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2001: A Space Odyssey (1968)

2001: A Space Odyssey

Recommending 2001: A Space Odyssey is always problematic. It’s a difficult film to watch, and not one which should be a casual weeknight choice. Criticisms (often ignored by critics and academics) commonly made against it are accurate: the movie is long, strange, and can be boring to many viewers. The first twenty-five minutes or so are missing links rummaging around without dialogue, crying out at what appears to be a huge black domino (excuse me, “monolith”) — doesn’t exactly reel in the casual viewer and make them excited to watch the remaining two-and-a-half-hours.

Criminal as it may be to admit these things in public, given that it is also indeed a triumph of filmmaking and has been highly influential on the majority of science fiction films made after, they are true. The pretentiousness emanating from 2001’s vocal advocates can be another deterrent to modern mainstream audiences’ desire to partake in this cinematic achievement. It has a solidified position among the film school cannon, and can inspire scorn thrown in the direction of those who do not worship at the altar of the monolith. You may now be asking yourself why this post is being written suggesting you should watch Stanley Kubrick’s masterpiece.

One of the points (I think) of 2001 is to give yourself over to it. That “boring” beginning serves as the trigger lulling you into a hypnotic state, which is required to enjoy and fully experience the film. The lights need to be out, the volume up, and no pauses (take your bathroom breaks beforehand, folks). It is one of those unique pieces requiring complete immersion to be truly appreciated. The movie is beyond beautiful, and never ceases to inspire awe. It is as much an achievement in art direction and sound as in directing, with each song and sound synchronized perfectly and adding to the overall effect. The film is a measured, exquisite, and expertly-crafted ballet.

It is a piece of art bookended by (famously) unusual sequences, but the majority is a fairly standard sci-fi rumination: What if our perfectly-designed machines develop a mind of their own, and what does that mean to the nature of consciousness? Could our scientific and technological advancements greatly enhance our lives, help answer the secrets of the universe, lead to our eventual destruction, or all three? The film has roughly four vignettes tied together by the black monolith. The first covers “The Dawn of Man;” primates discover tools/weapons after seeing the structure. The second section is Dr. Heywood Floyd traveling to the moon to investigate a recent discovery. Eighteen months later, we are dropped into everyday living upon an American spaceship headed to Jupiter, with Dr. Dave Bowman, Dr. Frank Poole, and their artificial intelligence, HAL 9000. The crew believes HAL has begun to malfunction, and attempts to find a way around the computer that controls the ship’s entire operation. The fourth segment is infamously obscure, and you should discover that yourself.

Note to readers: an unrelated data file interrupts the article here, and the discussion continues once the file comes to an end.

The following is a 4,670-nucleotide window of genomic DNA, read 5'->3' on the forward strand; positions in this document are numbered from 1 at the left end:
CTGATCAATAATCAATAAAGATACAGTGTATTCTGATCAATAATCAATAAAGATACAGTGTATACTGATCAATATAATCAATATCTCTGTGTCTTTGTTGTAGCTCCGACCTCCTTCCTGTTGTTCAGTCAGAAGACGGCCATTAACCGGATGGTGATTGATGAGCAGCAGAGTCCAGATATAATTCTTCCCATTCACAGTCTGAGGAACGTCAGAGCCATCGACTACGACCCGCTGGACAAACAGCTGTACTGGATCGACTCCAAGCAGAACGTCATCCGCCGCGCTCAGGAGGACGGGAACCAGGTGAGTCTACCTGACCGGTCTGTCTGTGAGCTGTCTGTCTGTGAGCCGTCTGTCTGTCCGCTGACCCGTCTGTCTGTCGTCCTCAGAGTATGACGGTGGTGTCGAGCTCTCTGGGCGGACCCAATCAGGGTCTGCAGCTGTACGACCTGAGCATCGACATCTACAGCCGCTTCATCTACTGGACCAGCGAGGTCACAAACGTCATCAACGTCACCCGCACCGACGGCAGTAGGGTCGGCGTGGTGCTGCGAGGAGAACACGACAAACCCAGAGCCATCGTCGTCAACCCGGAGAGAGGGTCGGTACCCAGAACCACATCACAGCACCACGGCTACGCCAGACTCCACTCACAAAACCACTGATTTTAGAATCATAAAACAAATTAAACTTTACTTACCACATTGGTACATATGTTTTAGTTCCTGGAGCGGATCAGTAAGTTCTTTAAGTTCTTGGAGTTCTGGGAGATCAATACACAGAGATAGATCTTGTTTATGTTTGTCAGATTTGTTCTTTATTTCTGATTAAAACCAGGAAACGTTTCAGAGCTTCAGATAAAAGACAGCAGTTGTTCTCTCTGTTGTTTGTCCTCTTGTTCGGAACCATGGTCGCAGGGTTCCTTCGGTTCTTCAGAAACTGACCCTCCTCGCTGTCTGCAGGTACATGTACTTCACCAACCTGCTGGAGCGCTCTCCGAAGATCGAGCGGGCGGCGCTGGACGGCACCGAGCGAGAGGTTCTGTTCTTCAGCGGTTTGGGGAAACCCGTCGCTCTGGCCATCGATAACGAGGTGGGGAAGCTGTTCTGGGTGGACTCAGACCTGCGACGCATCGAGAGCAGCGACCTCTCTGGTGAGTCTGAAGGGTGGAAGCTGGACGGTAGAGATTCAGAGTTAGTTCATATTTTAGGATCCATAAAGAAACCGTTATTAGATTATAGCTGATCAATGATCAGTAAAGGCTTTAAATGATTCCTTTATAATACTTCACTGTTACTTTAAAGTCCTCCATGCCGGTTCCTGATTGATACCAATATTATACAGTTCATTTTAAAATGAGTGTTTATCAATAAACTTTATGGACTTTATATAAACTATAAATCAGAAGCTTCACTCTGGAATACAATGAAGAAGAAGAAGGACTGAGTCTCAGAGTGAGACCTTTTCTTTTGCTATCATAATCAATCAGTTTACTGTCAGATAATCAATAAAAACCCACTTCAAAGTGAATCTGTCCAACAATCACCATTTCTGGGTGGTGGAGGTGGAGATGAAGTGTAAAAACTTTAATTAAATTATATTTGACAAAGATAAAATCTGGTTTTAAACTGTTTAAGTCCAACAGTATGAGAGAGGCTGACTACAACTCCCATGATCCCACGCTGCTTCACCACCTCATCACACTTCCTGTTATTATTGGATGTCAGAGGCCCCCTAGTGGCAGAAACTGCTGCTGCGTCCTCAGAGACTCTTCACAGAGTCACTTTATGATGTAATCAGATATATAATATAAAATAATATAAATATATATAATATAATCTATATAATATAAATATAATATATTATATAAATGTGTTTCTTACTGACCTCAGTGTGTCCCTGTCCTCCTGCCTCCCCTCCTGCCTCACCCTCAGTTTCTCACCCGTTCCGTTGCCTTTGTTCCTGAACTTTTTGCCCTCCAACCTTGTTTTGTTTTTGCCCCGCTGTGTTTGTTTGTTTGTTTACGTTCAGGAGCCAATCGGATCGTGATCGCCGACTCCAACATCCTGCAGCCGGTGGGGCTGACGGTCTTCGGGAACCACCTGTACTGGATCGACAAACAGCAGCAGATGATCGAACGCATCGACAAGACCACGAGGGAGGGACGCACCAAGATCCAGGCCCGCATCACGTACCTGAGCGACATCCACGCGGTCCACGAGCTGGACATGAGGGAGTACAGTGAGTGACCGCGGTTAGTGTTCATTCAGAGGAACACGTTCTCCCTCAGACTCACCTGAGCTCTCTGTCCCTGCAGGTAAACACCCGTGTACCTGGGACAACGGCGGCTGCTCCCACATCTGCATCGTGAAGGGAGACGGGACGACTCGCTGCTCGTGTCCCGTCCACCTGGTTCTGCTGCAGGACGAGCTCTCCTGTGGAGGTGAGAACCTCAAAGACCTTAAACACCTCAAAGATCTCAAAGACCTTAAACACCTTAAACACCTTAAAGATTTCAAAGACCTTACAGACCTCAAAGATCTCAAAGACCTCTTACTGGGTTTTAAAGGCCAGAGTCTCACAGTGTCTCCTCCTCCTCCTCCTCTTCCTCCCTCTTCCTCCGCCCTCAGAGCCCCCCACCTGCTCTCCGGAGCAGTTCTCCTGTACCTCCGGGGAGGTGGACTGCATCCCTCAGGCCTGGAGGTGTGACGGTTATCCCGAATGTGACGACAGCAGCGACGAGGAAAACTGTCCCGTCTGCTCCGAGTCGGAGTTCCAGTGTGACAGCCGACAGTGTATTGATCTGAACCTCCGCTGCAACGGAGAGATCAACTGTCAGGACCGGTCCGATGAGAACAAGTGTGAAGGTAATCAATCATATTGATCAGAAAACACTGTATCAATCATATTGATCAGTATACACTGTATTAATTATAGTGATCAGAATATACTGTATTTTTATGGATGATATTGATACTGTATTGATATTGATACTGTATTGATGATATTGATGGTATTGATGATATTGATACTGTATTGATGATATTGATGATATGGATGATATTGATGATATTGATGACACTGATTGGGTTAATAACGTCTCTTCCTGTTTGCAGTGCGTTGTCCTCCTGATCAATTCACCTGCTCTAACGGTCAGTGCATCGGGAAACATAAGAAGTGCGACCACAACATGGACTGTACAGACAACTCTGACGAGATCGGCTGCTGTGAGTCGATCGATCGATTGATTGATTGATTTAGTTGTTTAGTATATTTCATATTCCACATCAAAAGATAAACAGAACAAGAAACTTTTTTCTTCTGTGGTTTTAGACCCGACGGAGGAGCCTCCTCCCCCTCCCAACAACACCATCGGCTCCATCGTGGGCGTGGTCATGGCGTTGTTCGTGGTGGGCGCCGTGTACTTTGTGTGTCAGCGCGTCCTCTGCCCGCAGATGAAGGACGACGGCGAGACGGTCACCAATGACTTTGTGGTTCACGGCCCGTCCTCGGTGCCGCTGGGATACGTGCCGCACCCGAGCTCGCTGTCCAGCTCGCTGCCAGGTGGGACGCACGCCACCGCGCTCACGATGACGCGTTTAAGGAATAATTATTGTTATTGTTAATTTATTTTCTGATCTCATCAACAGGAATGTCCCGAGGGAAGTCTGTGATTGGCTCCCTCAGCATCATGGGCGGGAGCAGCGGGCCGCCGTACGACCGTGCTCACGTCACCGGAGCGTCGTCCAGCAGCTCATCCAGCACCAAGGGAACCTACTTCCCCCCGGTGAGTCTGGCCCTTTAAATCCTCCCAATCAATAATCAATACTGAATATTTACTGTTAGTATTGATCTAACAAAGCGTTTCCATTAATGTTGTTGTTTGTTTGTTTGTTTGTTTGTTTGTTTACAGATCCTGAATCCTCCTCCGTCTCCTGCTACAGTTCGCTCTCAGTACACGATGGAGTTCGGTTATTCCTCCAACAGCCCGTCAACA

This is not a dumbed down, streamlined Hollywood narrative. The film moves slow to let you absorb, appreciate, and contemplate the events and visuals appearing onscreen. It is not a contemporary sci-fi spectacle with action flashing so quickly before your eyes you scarcely have time to realize what has happened. Sure, by the end you may not really know what transpired, but only because the film is tailored to your experience of it, the meaning is only understood through your own beliefs and background. Everyone on the Internet has their (“correct”) opinion, but 2001 does not lend itself to overarching definitions. The film does not tell you to what to feel or think, it merely presents and provides a striking and oddly engaging space for you to feel and think.

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